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Radiation in Pennsylvania Creek Seen as Legacy of Fracking

By Jim Efstathiou Jr. – Oct 2, 2013 8:00 AM CT

Naturally occurring radiation brought to the surface by gas drillers has been detected in a Pennsylvania creek that flows into the Allegheny River, illustrating the risks of wastewater disposal from the boom in hydraulic fracturing.

Sediment in Blacklick Creek contained radium in concentrations 200 times above normal, or background levels, according to the study, published today in the journal Environmental Science and Technology. The radium, along with salts such as bromide, came from the Josephine Brine Treatment Facility about 45 miles (72 kilometers) east of Pittsburgh, a plant that treats wastewater from oil and gas drilling.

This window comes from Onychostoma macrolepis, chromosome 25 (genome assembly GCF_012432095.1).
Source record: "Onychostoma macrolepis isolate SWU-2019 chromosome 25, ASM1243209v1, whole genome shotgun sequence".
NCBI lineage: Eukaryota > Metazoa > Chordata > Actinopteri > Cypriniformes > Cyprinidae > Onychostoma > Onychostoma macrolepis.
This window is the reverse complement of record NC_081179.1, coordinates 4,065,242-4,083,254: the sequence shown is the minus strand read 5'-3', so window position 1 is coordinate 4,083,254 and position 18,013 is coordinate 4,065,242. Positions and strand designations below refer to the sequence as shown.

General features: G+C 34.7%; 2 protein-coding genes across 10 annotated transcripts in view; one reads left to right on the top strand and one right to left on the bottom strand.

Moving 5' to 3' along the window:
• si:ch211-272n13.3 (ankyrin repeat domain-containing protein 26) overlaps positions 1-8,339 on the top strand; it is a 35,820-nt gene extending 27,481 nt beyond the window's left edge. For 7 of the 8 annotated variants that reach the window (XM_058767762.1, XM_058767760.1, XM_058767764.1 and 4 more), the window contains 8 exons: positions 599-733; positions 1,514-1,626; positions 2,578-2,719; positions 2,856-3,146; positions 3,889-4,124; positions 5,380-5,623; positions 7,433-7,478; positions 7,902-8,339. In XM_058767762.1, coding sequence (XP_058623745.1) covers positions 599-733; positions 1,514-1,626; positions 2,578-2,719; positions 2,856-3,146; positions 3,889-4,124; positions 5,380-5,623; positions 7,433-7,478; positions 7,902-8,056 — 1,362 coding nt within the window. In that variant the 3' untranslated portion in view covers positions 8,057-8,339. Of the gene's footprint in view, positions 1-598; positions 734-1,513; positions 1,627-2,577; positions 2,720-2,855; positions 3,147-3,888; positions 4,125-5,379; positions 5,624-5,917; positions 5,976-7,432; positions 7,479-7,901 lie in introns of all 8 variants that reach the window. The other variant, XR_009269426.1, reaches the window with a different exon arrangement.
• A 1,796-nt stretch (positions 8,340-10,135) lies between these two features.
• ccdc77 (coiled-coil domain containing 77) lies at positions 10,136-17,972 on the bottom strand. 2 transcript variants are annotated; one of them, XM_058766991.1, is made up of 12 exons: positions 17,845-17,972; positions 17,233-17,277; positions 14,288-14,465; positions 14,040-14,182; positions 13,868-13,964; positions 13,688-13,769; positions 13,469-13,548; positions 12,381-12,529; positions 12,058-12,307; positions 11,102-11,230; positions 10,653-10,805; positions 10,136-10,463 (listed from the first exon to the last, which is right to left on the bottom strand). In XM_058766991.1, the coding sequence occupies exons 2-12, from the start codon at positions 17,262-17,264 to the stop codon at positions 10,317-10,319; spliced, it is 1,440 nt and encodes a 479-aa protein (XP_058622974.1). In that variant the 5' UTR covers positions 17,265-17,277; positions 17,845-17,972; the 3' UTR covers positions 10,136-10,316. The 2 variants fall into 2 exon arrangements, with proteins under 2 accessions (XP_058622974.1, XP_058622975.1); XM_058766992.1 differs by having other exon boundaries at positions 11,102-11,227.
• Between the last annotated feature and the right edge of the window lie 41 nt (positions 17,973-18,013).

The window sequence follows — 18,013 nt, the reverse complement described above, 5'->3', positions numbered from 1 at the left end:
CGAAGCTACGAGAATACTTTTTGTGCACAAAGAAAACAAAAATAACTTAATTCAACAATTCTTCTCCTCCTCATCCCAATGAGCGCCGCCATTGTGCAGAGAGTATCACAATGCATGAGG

“The absolute levels that we found are much higher than what you allow in the U.S. for any place to dump radioactive material,” Avner Vengosh, a professor at the Nicholas School of the Environment at Duke University and co-author of the study, said in an interview. “The radium will be bio-accumulating. You eventually could get it in the fish.”

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